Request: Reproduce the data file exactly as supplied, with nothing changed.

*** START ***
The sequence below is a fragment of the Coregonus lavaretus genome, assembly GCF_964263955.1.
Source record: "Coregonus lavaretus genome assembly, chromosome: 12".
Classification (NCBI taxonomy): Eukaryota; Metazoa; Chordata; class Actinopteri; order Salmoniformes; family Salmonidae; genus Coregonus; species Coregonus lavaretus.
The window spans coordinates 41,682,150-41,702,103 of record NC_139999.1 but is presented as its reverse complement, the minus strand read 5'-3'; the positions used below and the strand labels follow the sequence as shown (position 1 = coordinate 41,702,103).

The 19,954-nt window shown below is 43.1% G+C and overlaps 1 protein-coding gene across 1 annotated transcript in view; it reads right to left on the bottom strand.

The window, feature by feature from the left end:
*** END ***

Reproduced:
The sequence below is a fragment of the Coregonus lavaretus genome, assembly GCF_964263955.1.
Source record: "Coregonus lavaretus genome assembly, chromosome: 12".
Classification (NCBI taxonomy): Eukaryota; Metazoa; Chordata; class Actinopteri; order Salmoniformes; family Salmonidae; genus Coregonus; species Coregonus lavaretus.
The window spans coordinates 41,682,150-41,702,103 of record NC_139999.1 but is presented as its reverse complement, the minus strand read 5'-3'; the positions used below and the strand labels follow the sequence as shown (position 1 = coordinate 41,702,103).

The 19,954-nt window shown below is 43.1% G+C and overlaps 1 protein-coding gene across 1 annotated transcript in view; it reads right to left on the bottom strand.

The window, feature by feature from the left end: